Venus flytrap is a carnivorous plant that catches its prey mostly insects and arachnids through snap-trap movement. It has a trapping structure that is triggered by tiny hairs in the inner surface of the plant leaves. When insect crawling along, the plant trigger to close only if it caught a live insects worthy of consumption. This unique trapping mechanism drawn attention to scientific interest and called it “one of the most wonderful in the world”. However, only recently that snap-trap closure mechanism of the Venus flytrap fully understood. On the other hand it is also been studied the trade-off investment in snap-trap structures and its energetic benefits. But a little information has been established about prey selection and why the traps allow prey to escape. This paper provides the first mathematical cost-benefit model for carnivory in the Venus flytrap and understanding its ecology.
3 Stages of Venus flytrap prey captures and digestion
Venus flytrap captures and digests its prey into three stages. Firstly, trap is open and the lobe stand at approximately right angle to each other waiting for prey to enter. In this stage when prey moves across the trap it generates stimuli a receptor potential then action potential. Secondly, after the signal for closure the trap shut and enters in a semi-closed state. It will remain semi closed until further mechanical stimuli to make sure that live prey has been caught. Thirdly, while the prey is struggling inside the trap it will further stimulate and cause the lobes to close tighter. In fully closed state the trap has essentially transformed into a stomach and start digesting.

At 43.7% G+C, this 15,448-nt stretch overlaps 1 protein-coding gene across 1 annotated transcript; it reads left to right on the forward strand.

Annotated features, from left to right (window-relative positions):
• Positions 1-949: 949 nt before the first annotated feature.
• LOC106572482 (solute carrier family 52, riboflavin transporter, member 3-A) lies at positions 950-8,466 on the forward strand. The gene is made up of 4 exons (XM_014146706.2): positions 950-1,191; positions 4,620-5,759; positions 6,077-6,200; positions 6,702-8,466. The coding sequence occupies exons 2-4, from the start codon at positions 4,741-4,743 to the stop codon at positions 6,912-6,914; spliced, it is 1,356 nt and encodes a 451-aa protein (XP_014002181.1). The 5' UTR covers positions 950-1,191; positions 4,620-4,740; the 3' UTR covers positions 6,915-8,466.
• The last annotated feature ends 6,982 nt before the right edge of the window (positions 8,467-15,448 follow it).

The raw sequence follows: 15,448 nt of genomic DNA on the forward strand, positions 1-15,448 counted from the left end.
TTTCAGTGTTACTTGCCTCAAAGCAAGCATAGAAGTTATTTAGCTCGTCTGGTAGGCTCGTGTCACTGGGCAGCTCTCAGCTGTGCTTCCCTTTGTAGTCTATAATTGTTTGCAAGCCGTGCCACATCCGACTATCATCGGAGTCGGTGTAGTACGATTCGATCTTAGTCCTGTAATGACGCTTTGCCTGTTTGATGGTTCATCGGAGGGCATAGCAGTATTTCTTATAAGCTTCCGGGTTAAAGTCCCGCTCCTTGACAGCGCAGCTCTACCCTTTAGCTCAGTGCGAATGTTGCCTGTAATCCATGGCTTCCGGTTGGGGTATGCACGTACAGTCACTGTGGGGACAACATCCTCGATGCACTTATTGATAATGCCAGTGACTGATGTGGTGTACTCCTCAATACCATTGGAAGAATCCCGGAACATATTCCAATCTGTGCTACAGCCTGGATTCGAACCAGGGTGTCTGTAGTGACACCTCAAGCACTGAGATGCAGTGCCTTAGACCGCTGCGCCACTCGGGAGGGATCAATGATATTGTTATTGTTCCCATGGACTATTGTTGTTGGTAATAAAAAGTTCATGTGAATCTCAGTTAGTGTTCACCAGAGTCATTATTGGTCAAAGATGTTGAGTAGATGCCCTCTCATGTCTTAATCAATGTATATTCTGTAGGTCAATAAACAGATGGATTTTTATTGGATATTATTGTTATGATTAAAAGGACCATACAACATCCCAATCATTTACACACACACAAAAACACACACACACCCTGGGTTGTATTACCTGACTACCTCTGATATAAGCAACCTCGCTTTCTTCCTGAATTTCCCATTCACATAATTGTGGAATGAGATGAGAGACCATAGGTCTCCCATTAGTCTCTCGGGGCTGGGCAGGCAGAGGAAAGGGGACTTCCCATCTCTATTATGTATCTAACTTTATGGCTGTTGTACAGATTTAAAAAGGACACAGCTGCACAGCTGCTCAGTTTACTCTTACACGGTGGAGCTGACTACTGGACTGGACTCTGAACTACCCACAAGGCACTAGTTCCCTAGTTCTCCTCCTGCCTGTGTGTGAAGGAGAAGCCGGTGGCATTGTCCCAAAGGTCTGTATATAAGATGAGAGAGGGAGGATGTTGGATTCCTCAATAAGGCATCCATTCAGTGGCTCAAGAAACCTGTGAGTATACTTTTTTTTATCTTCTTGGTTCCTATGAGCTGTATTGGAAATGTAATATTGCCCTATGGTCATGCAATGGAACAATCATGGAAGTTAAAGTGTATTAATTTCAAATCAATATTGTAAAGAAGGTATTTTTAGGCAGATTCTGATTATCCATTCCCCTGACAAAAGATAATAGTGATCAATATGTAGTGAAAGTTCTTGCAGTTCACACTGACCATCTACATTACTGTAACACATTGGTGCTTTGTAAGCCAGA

The investigation reveals that Venus flytrap non- prey sources such as raindrops or wind caused trap closure. This mechanism is triggered once every two days and the trap wait for more than a month for a meal. However, bigger insect around 29mm will trap fully but smaller size less than 14.2mm can escape eventually. This carnivore plant is prey selective wherein the average size of prey is 20mm. Meaning, it utilizes 68.9% of its maximum potential. Moreover, optimal trap allows 76.8% of captured prey to escape indicating that Venus flytrap is highly selective in prey capture.
Indeed, the ecology of Venus flytrap is not understood well that is why investigating capturing and digestion of prey is important. This research provides the building blocks on modelling its ecological mechanism which could incorporate various stages of trap. Since the plant is highly adaptive to its habitat the traps grow quickly.
Source: Prepared by Joan Tura from Journal of Theoretical Biology
Volume 444, 7 May 2018, Pages 1-10